all over America: in bridge club meetings, Rotary luncheons. No
invading army will be needed to turn America fascist. Instead,
the catalyst will come from within, and when it does it will speak
colloquial American, and it will come waving the Stars and Stripes.
However broad its themes, ''It Can't Happen
Here'' echoes its time, sometimes literally. The Depression was
dragging on, the New Deal was on the rocks, FDR was vulnerable,
and the GOP had foundered. People were desperate for strong leadership,
and as a result there was a real threat coming from numerous quasi-populist
movements led by fire-breathing demagogues promising deliverance.
Among these groups was the Share Our Wealth
movement, spearheaded by Senator Huey Long, a former Louisiana
governor best known as the inspiration for Willie Stark in Robert
Penn Warren's ''All the King's Men.''
Long sought to radically redistribute
the nation's wealth and impose an income gap, which, while socialist
on its face, was more a cynical ploy for votes than a fast-held
ideology. Equally prominent was sulfurous radio personality Father
Charles Coughlin's Union of Social Justice, a nativist movement
that proposed abolishing the Federal Reserve to reverse the Depression.
Both groups were as corrupt as they were illogical, and FDR feared
they would combine, unseat him, and replace American democracy
with a strain of Hitlerism suited to America's unique temperament.
Driven by his support of Roosevelt and
informed by the insights of his second wife, Dorothy Thompson,
a pioneering journalist who more than anyone helped bring home
the full horrors of Hitler's rise, Lewis cranked out the book
in two months in 1935, in the hope that it would help avert what
he felt was a looming catastrophe. In order to do so effectively,
though, he would have to mine the collective prejudices and disenchantments
inherent in the American character.
Enter Berzelius ''Buzz'' Windrip, Lewis's
tyrant. He's a regular guy, personable, plainspoken, ''with something
of the earthy American sense of humor of a Mark Twain...a Will
Rogers.'' Guided by his secretary Lee Sarason, he cozies up to
the electorate by stoking their disdain for fancy ideas and encouraging
them to follow their hearts, not their minds.
Windrip's economic policies are disastrous,
his figures often incorrect, and his platform seems to change
depending on who he's talking to, but none of that matters as
long as he keeps expressing himself decisively. ''I want to stand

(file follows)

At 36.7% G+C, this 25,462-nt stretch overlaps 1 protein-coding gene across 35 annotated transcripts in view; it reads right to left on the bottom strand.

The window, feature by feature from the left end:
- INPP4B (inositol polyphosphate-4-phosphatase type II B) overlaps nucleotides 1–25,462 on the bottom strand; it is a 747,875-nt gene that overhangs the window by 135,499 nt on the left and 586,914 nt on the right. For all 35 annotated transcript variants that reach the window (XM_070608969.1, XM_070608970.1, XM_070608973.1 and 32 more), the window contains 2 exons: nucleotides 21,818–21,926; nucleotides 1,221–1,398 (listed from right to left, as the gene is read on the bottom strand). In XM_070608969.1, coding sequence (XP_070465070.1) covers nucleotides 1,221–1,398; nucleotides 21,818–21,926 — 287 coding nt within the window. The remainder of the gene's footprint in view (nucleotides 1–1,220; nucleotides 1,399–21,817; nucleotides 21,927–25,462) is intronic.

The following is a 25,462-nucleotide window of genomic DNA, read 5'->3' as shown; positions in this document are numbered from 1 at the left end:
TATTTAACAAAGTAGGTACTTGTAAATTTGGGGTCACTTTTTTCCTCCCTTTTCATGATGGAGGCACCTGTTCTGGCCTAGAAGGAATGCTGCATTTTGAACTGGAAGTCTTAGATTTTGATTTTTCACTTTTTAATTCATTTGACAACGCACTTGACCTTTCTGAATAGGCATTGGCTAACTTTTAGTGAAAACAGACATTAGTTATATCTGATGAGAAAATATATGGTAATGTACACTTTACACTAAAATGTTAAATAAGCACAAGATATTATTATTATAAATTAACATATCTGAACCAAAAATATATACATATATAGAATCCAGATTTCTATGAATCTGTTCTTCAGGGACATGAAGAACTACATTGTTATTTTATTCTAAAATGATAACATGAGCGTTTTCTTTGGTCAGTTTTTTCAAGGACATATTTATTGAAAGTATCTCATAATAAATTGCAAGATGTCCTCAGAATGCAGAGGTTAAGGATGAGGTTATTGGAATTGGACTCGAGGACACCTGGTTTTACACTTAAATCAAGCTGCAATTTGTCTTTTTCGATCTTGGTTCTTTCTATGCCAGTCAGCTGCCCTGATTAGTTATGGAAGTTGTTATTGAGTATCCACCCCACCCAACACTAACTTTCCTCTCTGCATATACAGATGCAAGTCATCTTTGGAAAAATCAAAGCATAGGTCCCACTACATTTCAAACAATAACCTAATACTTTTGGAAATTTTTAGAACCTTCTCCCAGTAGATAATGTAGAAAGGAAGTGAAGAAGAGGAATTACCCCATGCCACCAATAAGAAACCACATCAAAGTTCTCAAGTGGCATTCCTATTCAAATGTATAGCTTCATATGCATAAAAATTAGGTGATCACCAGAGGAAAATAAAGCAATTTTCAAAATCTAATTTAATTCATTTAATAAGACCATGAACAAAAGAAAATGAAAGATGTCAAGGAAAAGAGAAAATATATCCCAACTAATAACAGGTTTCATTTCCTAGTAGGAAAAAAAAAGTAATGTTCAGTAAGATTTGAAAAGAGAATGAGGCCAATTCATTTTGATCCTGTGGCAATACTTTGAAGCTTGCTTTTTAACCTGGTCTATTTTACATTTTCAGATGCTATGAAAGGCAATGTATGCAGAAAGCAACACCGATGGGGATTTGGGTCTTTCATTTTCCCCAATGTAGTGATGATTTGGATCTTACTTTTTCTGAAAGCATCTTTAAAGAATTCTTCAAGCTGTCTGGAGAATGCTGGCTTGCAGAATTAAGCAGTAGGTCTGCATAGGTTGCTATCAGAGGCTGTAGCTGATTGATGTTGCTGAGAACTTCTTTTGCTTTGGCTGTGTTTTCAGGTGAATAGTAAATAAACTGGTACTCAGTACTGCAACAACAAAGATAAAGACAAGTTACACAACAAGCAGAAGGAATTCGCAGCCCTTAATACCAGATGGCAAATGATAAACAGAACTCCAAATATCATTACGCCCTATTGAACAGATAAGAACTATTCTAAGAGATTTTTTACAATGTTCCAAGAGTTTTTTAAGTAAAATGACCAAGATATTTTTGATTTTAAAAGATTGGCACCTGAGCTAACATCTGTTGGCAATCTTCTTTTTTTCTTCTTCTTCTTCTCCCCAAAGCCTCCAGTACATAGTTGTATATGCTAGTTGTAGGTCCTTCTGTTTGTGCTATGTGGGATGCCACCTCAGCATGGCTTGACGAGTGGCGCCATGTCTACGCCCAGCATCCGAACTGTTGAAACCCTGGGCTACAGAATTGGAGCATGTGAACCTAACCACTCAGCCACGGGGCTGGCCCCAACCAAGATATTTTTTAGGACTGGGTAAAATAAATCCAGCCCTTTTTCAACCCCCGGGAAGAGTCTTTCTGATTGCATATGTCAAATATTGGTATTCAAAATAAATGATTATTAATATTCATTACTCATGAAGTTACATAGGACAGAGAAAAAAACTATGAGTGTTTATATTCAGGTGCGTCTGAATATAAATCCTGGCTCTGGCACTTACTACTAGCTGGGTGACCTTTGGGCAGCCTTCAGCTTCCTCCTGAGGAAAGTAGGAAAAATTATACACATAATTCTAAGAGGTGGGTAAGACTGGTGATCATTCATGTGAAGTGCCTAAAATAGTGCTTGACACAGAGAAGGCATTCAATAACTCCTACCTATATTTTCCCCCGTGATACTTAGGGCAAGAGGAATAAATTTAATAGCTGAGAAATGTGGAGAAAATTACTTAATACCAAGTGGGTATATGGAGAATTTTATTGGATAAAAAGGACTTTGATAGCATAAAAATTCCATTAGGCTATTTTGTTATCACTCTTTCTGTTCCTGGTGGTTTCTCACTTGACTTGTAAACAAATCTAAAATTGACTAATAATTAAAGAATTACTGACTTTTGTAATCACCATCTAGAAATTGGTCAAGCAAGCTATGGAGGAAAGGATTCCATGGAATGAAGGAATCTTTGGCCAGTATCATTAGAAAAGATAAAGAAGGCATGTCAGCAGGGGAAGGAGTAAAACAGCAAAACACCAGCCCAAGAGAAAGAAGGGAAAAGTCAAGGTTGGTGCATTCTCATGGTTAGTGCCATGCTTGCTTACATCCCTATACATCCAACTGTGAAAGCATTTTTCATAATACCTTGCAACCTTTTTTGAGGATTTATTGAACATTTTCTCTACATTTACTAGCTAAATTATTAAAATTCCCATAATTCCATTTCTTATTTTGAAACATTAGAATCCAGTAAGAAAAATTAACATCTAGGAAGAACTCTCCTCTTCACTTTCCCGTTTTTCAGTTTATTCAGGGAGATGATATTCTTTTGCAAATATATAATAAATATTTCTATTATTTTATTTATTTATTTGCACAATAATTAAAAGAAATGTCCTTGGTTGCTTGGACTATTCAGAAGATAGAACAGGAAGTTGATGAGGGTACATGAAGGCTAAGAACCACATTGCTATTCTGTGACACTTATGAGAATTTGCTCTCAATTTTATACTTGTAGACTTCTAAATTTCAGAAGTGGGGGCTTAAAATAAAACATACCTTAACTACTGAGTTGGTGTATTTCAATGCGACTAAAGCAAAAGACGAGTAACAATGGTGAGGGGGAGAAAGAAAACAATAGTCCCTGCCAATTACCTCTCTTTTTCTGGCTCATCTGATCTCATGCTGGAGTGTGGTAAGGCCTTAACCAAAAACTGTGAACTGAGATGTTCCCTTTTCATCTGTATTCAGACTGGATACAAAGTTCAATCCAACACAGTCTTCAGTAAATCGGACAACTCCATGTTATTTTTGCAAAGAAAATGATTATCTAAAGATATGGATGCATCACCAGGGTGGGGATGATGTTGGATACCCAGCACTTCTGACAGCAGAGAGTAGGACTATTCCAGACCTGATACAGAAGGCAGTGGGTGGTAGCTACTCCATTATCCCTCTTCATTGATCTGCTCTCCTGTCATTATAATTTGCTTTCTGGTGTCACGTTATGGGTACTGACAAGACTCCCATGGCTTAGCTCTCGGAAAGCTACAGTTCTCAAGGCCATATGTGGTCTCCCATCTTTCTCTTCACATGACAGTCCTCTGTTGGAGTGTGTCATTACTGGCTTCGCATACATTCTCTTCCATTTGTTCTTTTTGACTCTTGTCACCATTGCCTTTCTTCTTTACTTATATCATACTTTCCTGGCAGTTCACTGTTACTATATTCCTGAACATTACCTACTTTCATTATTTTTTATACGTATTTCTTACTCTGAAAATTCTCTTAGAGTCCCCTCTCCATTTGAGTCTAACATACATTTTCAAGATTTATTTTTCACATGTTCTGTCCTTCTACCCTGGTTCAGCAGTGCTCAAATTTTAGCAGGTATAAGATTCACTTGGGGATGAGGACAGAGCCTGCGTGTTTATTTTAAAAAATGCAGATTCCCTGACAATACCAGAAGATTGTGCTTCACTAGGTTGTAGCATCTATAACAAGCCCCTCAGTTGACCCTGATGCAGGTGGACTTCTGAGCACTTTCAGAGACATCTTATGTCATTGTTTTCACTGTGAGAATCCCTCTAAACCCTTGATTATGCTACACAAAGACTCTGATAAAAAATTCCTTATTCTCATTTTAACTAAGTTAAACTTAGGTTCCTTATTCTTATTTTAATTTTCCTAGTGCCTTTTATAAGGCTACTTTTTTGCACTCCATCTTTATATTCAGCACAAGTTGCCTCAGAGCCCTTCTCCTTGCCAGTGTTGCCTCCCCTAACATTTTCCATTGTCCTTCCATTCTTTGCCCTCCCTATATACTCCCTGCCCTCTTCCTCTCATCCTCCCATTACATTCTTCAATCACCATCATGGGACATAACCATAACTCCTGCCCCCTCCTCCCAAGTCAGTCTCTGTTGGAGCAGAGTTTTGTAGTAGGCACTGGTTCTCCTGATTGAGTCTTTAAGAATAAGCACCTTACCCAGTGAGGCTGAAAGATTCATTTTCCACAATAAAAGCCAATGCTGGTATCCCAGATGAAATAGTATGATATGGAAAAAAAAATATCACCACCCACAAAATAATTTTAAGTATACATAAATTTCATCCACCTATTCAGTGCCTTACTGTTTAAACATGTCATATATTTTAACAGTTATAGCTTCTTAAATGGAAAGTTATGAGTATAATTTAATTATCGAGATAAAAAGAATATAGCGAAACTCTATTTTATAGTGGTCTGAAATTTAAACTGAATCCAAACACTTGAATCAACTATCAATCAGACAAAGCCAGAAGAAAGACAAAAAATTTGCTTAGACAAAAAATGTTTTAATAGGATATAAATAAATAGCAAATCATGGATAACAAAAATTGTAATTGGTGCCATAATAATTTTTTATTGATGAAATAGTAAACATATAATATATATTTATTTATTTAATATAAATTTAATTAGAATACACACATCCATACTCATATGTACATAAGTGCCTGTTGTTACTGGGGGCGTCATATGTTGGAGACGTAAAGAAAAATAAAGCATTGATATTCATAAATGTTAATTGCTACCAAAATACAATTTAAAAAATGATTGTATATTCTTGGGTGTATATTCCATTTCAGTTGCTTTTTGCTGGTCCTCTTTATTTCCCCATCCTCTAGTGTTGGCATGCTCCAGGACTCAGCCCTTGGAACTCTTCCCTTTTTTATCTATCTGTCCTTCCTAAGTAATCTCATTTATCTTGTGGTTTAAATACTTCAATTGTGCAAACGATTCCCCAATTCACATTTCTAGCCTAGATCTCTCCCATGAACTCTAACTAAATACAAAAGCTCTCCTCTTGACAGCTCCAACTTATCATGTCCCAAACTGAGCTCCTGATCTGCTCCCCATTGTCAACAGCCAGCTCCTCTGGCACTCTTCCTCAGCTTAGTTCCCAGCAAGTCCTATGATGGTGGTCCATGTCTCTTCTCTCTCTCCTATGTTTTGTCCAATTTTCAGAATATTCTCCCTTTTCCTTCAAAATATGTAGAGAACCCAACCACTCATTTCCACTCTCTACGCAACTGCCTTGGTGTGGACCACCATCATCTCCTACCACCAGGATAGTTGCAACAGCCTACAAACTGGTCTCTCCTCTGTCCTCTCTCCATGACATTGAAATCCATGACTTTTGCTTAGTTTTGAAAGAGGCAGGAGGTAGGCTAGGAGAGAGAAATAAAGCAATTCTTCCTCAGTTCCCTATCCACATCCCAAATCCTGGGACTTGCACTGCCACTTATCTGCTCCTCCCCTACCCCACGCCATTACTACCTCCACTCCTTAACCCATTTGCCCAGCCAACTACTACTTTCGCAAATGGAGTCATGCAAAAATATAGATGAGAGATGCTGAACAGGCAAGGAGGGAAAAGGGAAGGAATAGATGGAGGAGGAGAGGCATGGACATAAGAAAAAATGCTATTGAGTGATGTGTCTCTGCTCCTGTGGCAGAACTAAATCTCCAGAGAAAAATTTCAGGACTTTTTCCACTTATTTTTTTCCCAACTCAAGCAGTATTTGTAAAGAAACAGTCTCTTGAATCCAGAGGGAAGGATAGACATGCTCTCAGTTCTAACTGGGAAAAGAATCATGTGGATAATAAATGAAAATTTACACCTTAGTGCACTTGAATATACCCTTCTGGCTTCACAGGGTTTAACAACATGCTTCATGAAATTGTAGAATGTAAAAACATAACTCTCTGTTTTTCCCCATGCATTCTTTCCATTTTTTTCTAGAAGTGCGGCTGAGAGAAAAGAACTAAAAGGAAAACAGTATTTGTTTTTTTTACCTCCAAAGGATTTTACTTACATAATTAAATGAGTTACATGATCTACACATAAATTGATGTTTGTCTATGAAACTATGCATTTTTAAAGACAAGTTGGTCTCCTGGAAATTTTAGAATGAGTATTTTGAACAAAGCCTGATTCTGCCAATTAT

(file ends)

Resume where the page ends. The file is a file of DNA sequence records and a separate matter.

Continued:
up on my hind legs,'' he writes in ''Zero Hour,'' his widely read
pre-campaign book, ''and not just admit but frankly holler right
out that...we've got to change our system a lot, maybe even change
the whole Constitution (but change it legally, not by violence)....The
Executive has got to have a freer hand and be able to move quick
in an emergency, and not be tied down by dumb shyster lawyer congressmen
taking months to shoot off their mouths in debates.''
When Windrip is elected, all hell breaks
loose. Dissent is crushed, the Bill of Rights is gutted, war is
declared (on Mexico), and labor camps are established to help
shore up Windrip's vaunted ''New Freedom,'' which is more like
a freedom from freedom. All that's really left of the old America
are the flags and patriotic ditties, which for many is more than
enough. But to Lewis it's not entirely the fault of those who
will gladly abide America's principles being gutted. The blame
also falls on the ''it can't happen here'' crowd, those yet to
realize that being American doesn't change your human nature;
whatever it is that attracts people to tyranny is in Americans
like it's in anyone else.
When Lewis embarked on ''It Can't Happen
Here,'' his wife wondered if a dictatorship could happen in this
country, whether complacent Babbitt, as she put it, could be taught
to march ''quickly enough.'' It was a question that Lewis had
already answered. There's a scene in ''Babbitt'' where the title
character blows up at his wife and admits for the first time in
years that he's not as thrilled with his lot as he lets on. His
wife soothes him and sends him off to bed, where, ''For many minutes,
for many hours, for a bleak eternity, he lay awake, shivering,
reduced to primitive terror, comprehending that he had won freedom,
and wondering what he could do with anything so unknown and so
embarrassing as freedom.''
In other words, the marching is just pageantry.
Windrip's most formidable task, convincing Americans to renounce
bedrock democratic principles, was already accomplished well before
he took power. It was just waiting for its moment.
Joe Keohane is the editor of Boston's